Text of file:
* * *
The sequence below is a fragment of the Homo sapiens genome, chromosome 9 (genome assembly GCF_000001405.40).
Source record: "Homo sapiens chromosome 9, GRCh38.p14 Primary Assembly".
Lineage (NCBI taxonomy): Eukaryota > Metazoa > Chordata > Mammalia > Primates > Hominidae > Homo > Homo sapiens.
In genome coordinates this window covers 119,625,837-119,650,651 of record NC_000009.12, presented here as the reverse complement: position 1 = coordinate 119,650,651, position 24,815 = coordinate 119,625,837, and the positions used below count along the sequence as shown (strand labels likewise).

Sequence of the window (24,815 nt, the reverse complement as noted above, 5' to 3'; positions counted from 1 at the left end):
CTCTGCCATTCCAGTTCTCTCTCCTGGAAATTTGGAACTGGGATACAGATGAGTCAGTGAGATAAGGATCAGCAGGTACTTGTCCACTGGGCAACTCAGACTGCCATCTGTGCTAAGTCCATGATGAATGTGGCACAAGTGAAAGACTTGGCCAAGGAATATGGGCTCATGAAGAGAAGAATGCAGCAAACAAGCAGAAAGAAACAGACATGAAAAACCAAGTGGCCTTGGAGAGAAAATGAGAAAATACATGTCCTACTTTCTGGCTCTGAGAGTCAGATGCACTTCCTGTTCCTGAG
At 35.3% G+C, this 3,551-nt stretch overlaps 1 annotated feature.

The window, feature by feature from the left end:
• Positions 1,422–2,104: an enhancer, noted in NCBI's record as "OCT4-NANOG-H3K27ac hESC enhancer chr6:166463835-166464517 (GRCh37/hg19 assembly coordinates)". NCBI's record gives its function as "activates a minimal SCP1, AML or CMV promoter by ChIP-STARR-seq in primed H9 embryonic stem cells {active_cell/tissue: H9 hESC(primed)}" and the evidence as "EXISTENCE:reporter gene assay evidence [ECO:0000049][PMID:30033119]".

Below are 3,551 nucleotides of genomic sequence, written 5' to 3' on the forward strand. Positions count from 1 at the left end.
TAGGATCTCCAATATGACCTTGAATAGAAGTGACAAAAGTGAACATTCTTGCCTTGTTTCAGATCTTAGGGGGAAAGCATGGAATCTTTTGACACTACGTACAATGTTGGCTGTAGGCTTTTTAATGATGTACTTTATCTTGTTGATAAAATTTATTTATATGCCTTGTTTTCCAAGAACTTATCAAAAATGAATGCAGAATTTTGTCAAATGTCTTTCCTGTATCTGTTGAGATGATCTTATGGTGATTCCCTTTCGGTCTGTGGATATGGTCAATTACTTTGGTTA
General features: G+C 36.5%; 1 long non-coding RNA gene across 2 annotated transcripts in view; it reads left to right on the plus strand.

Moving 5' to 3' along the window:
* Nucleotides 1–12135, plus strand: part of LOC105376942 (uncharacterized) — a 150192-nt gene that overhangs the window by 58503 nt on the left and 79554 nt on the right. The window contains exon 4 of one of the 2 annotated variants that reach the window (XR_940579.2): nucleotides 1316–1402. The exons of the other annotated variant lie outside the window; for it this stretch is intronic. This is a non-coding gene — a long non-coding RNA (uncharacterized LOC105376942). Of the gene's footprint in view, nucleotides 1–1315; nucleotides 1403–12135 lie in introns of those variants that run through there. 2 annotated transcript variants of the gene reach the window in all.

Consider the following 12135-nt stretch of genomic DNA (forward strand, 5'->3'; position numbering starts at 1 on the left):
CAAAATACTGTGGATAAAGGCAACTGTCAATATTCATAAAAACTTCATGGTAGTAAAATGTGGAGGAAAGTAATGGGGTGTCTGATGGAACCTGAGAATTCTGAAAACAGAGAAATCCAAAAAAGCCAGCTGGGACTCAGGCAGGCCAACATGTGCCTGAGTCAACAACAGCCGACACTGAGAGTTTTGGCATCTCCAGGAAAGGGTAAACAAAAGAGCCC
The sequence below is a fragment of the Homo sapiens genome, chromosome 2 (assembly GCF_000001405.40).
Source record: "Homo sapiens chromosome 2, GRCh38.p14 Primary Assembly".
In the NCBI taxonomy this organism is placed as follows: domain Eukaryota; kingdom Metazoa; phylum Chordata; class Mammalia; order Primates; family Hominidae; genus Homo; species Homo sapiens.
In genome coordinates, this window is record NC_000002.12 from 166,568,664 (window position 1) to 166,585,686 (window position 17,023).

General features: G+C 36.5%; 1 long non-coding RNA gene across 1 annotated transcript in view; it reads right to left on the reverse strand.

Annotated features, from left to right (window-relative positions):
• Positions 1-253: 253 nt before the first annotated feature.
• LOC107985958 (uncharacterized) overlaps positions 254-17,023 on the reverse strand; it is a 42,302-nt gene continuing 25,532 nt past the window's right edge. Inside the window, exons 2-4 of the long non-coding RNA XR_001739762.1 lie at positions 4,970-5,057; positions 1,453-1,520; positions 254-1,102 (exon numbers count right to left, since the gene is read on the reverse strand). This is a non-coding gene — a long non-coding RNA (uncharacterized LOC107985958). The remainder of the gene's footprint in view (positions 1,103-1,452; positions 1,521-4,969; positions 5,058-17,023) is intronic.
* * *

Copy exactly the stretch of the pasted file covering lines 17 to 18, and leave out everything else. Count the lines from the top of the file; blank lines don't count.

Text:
The sequence below is a fragment of the Homo sapiens genome, chromosome 2 (assembly GCF_000001405.40).
Source record: "Homo sapiens chromosome 2, GRCh38.p14 Primary Assembly".